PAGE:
In Container Engine, a container cluster consists of at least one cluster master and multiple worker machines called nodes. These master and node machines run the Kubernetes cluster orchestration system.
A container cluster is the foundation of Container Engine: the Kubernetes objects that represent your containerized applications all run on top of a cluster.
The cluster master runs the Kubernetes control plane processes, including the Kubernetes API server, scheduler, and core resource controllers. The master's lifecycle is managed by Container Engine when you create or delete a cluster. This includes upgrades to the Kubernetes version running on the cluster master, which Container Engine performs automatically, or manually at your request if you prefer to upgrade earlier than the automatic schedule.
Cluster master and the Kubernetes API
The master is the unified endpoint for your cluster. All interactions with the
cluster are done via Kubernetes API calls, and the master runs the Kubernetes
API Server process to handle those requests. You can make Kubernetes API calls
directly via HTTP/gRPC, or indirectly, by running commands from the
Kubernetes command-line client (
kubectl) or interacting with the UI in the
Google Cloud Platform Console.
The cluster master's API server process is the hub for all communication for the cluster. All internal cluster processes (such as the cluster nodes, system and components, application controllers) all act as clients of the API server; the API server is the single "source of truth" for the entire cluster.
Master and node interaction
The cluster master is responsible for deciding what runs on all of the cluster's nodes. This can include scheduling workloads, like containerized applications, and managing the workloads' lifecycle, scaling, and upgrades. The master also manages network and storage resources for those workloads.
The master and nodes also communicate using Kubernetes APIs.
A container cluster typically has one or more nodes, which are the worker machines that run your containerized applications and other workloads. The individual machines are Compute Engine VM instances that Container Engine creates on your behalf when you create a cluster.
Each node is managed from the master, which receives updates on the each node's self-reported status. You can exercise some manual control over node lifecycle, or you can have Container Engine perform automatic repairs and automatic upgrades on your cluster's nodes.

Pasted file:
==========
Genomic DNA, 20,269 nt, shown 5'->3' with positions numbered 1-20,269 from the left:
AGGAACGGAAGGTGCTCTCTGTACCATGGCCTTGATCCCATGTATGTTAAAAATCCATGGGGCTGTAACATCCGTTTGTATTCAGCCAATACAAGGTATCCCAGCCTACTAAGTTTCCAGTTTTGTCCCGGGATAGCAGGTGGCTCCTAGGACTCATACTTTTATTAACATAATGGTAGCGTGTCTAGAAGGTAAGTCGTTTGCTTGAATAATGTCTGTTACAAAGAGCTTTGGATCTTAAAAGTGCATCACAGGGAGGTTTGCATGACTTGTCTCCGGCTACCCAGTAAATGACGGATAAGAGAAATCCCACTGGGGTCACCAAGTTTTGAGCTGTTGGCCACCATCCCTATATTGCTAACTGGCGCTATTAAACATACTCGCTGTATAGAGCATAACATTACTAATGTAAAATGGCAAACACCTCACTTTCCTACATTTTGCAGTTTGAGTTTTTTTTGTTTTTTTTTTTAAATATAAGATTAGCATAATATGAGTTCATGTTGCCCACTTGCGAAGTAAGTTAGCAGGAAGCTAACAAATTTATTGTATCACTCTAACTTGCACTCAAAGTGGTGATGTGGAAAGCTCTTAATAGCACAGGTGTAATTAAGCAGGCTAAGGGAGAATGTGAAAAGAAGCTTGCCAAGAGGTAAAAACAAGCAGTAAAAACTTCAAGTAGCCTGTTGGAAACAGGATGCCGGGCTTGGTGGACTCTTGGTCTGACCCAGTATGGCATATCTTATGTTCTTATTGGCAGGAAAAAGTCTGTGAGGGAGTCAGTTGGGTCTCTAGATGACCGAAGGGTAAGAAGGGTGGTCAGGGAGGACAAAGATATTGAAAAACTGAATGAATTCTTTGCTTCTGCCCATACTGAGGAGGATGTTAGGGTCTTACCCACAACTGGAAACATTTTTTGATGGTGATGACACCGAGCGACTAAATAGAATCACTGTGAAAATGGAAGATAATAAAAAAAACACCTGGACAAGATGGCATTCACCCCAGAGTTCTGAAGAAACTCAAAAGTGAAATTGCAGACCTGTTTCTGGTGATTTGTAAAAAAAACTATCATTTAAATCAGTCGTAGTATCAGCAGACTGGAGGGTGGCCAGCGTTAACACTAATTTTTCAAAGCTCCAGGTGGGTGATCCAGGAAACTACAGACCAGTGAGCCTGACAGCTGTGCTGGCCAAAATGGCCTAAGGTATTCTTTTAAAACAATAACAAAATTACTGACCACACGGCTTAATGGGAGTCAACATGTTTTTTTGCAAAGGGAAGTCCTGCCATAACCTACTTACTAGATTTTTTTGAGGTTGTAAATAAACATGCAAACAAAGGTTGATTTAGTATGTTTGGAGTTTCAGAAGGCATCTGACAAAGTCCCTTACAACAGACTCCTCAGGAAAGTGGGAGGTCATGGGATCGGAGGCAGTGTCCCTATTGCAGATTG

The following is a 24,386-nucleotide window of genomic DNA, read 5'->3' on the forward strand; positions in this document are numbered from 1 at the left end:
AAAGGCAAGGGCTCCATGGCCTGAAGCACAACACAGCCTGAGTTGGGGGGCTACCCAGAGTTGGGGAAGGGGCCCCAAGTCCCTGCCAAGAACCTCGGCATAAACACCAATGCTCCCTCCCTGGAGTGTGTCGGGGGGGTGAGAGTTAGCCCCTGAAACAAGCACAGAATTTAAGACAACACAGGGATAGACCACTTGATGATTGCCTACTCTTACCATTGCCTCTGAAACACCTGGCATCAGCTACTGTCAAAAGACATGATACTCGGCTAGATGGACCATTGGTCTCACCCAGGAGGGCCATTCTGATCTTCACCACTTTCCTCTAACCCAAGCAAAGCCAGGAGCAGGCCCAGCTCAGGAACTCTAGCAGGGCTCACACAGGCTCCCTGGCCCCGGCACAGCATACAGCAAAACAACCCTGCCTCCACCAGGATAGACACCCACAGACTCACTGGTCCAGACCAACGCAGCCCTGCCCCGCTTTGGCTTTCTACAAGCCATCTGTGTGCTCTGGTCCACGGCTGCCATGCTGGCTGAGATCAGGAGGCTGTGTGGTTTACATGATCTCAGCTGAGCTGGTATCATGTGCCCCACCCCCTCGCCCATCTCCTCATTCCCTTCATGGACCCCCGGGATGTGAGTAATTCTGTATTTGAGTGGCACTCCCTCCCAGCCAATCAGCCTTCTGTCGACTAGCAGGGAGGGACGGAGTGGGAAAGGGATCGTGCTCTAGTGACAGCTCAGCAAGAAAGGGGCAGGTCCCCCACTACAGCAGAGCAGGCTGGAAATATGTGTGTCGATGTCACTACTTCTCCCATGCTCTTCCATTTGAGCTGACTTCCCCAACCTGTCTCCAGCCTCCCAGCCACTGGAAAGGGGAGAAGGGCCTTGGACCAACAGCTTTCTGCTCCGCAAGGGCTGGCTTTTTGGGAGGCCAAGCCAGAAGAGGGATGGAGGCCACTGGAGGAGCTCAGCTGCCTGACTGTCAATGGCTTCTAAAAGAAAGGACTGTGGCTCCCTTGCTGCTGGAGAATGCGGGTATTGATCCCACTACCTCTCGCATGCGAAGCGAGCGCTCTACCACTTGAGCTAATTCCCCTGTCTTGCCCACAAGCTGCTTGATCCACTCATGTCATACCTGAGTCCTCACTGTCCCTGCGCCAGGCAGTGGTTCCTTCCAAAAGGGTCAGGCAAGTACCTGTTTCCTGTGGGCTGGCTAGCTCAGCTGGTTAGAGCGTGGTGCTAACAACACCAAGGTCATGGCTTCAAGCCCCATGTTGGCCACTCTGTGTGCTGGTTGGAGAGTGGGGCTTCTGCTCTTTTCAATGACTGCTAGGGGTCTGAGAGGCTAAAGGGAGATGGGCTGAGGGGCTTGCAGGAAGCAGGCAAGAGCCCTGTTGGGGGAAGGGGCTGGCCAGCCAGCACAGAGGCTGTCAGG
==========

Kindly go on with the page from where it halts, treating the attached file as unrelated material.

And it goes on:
A node runs the services necessary to the support the Docker containers that
make up your cluster's workloads. These include the Docker runtime and the
Kubernetes node agent (
kubelet) which communicates with the master and is
responsible for starting and running Docker containers scheduled on that node.
In Container Engine, there are also a number of special containers that run as per-node agents to provide functionality such as log collection and intra-cluster network connectivity.
Node machine type
Node allocatable resources
Note that some of a node's resources are required to run the Container Engine and Kubernetes resources necessary to make that node function as part of your cluster. As such, you may notice a disparity between your node's total resources (as specified in the machine type documentation) and the node's allocatable resources in Container Engine.
The following table shows the amount of allocatable resources that are available for scheduling your cluster's workloads for each node machine type:
|Machine type||Memory capacity (GB)||Allocatable memory (GB)||CPU capacity (cores)||Allocatable CPU (cores)|
Node OS images
Each node runs a specialized OS image for running your containers and other assorted node processes. You can configure your clusters and node pools to choose which node image you want your cluster's nodes to run. For more information, refer to Node Images.
Minimum CPU platform
When you create a container cluster or node pool, you can specify a baseline minimum CPU platform for its nodes. Choosing a specific CPU platform can be advantageous for advanced or compute-intensive workloads. For more information, refer to Minimum CPU Platform.